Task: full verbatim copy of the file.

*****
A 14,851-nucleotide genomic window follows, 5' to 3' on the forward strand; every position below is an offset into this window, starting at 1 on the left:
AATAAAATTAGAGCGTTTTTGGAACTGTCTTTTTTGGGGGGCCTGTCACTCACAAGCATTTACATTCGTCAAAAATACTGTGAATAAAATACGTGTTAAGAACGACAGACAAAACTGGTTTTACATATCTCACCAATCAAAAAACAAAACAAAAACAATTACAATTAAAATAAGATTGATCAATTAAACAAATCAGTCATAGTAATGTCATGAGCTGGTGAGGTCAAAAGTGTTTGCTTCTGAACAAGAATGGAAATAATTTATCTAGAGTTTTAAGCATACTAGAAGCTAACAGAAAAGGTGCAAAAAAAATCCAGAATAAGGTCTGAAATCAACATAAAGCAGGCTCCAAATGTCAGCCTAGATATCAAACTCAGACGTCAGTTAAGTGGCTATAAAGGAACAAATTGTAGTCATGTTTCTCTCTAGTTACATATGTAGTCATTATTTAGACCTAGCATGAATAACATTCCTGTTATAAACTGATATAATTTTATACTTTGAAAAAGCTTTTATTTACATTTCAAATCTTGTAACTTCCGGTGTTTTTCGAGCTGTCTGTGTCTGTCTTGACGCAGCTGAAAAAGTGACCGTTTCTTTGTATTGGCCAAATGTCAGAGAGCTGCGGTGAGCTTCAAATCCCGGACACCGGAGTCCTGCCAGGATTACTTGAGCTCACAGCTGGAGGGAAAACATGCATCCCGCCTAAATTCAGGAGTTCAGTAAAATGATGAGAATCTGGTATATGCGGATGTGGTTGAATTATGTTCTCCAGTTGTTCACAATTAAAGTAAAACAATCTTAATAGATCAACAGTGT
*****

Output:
A 14,851-nucleotide genomic window follows, 5' to 3' on the forward strand; every position below is an offset into this window, starting at 1 on the left:
AATAAAATTAGAGCGTTTTTGGAACTGTCTTTTTTGGGGGGCCTGTCACTCACAAGCATTTACATTCGTCAAAAATACTGTGAATAAAATACGTGTTAAGAACGACAGACAAAACTGGTTTTACATATCTCACCAATCAAAAAACAAAACAAAAACAATTACAATTAAAATAAGATTGATCAATTAAACAAATCAGTCATAGTAATGTCATGAGCTGGTGAGGTCAAAAGTGTTTGCTTCTGAACAAGAATGGAAATAATTTATCTAGAGTTTTAAGCATACTAGAAGCTAACAGAAAAGGTGCAAAAAAAATCCAGAATAAGGTCTGAAATCAACATAAAGCAGGCTCCAAATGTCAGCCTAGATATCAAACTCAGACGTCAGTTAAGTGGCTATAAAGGAACAAATTGTAGTCATGTTTCTCTCTAGTTACATATGTAGTCATTATTTAGACCTAGCATGAATAACATTCCTGTTATAAACTGATATAATTTTATACTTTGAAAAAGCTTTTATTTACATTTCAAATCTTGTAACTTCCGGTGTTTTTCGAGCTGTCTGTGTCTGTCTTGACGCAGCTGAAAAAGTGACCGTTTCTTTGTATTGGCCAAATGTCAGAGAGCTGCGGTGAGCTTCAAATCCCGGACACCGGAGTCCTGCCAGGATTACTTGAGCTCACAGCTGGAGGGAAAACATGCATCCCGCCTAAATTCAGGAGTTCAGTAAAATGATGAGAATCTGGTATATGCGGATGTGGTTGAATTATGTTCTCCAGTTGTTCACAATTAAAGTAAAACAATCTTAATAGATCAACAGTGT